• idTech 1 later - Raven adds scripting to DOOM in a form that almost certainly later influenced QuakeC. Code is compiled to ad hoc bytecode that is interpreted at runtime.
  • idTech 2 (Quake 1) - Same type of system as ACS, but with significantly more power in the form of entity references.
  • idTech 2 (Quake 2) - Sudden reversal, with speed being stated as the overriding concern. Ability to script is replaced with native plugins (DLL/so) for game code, so it is still customizable, but not dynamic. Also a security concern, since native code can do anything.
  • idTech 3 - Loss of dynamism addressed with a sort-of trade-off - C code is compiled at runtime with a modified LCC compiler and the generated binary instructions are cleansed for security purposes.
  • idTech 4 - Suddenly another full scale reversal to a fully interpreted scripting system, now with a fully object-oriented language that marries state machine and model definitions with their implementing logic.
  • idTech 5 - ??? - dunno what it uses, but Carmack has made statements indicating that scripting has again fallen into disfavor with him, primarily because static analysis techniques and tools can't be applied to ad hoc scripting languages.

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It's not really a "pattern". Different technologies just have different limitations.

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I see you guys seriously kbnow what you're talking about, not like me, I don't know much about BSP trees and how the engine really works, but the way I figured out (only in my head, in my imaginary reality), that a BSP tree ends up performing showing the map represented on screen is that X and Y are actually how wide and 'deep into the screen' are the lines on the map, and then there's an additional bit of data that would be 'how tall' is the sector. that's it. you only draw straight lines forming poligons on the ground, and give them a height with that third bit of data, that's it. I see that's why moving sectors would cause so much trouble.

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Re:scripting

I find it interesting how id has added/removed such a function overtime when the unreal engine has maintained it throughout (all?) iterations.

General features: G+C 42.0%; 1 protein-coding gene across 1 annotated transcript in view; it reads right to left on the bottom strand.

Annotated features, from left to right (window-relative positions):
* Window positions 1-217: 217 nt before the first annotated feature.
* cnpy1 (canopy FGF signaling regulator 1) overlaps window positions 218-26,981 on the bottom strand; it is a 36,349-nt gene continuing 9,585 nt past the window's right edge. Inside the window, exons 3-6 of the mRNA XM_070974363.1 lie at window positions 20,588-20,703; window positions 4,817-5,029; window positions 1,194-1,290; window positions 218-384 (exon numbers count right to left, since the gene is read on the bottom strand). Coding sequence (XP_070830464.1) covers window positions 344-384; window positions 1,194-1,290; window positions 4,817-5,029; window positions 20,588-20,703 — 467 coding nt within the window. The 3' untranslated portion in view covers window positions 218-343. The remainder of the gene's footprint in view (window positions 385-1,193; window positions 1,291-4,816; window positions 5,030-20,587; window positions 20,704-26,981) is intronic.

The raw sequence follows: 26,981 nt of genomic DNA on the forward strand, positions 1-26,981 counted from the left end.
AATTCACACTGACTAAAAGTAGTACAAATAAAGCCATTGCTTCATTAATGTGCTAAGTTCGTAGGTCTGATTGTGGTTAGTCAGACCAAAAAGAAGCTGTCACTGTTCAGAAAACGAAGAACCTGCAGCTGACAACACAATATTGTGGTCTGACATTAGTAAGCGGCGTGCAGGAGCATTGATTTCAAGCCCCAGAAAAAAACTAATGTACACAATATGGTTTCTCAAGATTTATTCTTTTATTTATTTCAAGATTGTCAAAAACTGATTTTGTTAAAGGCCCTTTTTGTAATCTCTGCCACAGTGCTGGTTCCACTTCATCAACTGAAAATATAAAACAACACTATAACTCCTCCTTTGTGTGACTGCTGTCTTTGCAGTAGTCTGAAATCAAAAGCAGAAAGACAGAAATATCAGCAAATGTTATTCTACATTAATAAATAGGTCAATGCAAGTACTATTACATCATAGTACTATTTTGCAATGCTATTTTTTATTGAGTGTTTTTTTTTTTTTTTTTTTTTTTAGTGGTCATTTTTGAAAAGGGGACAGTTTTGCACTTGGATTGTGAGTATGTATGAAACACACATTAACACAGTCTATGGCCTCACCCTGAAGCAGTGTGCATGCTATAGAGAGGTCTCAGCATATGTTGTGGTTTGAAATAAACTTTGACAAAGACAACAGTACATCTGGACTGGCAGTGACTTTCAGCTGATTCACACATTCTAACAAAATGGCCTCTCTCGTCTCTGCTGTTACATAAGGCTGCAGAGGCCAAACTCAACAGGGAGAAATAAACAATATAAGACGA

I know it is a hindsight thing, but the scripting could probably have stayed to some extent given the "performance" complaint was probably a non-issue by the time q2 etc was released (or shortly there after).

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This has been a GREAT thread. I'm glad there are techies on the forum who can go into detail about this kind of thing.

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fraggle said:

It's not really a "pattern". Different technologies just have different limitations.

Yeah it's too schizo to call it a pattern I guess :P The on-again off-again love affair with dynamic code - where it will end, nobody knows!

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I think the problem with scripting is still the same: it's just not fast enough.

It may be fine the first time around when you try to make a game with a new engine. In this case the game will just be developed within the bounds of the new engine. Nobody will realize how the scripting imposes limitations. But the problems will inevitably show up if you want to make a 'better' game next time and the performance doesn't cut it. If you have to stay within the same limitations the new game won't show the needed improvement.

Then the scripted code gets reverted to native to gain the needed performance.

Of course dynamic scripting is better when it comes to flexibility so it'll probably make a re-entry sooner or later.

I think the best approach is to keep the core logic native and wrap a thin scripting layer around it. That way you won't lose too much performance. Doing the entire game logic in scripts like id did twice will probably yield the same results next time.

In Doom terms it'd mean that stuff like P_TryMove/P_CheckPosition is best kept native since that's among the most frequently called functions. No need to sacrifice performance here where the game spends >90% of its game logic time.

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I wholeheartedly agree. The danger with any scripting language is defining its problem domain at such a low level that the script authors feel empowered to implement logic which has no right being implemented at that level.

The "pattern" evident in the id Tech N engines says to me that they've not yet found the boundaries of the problem domain.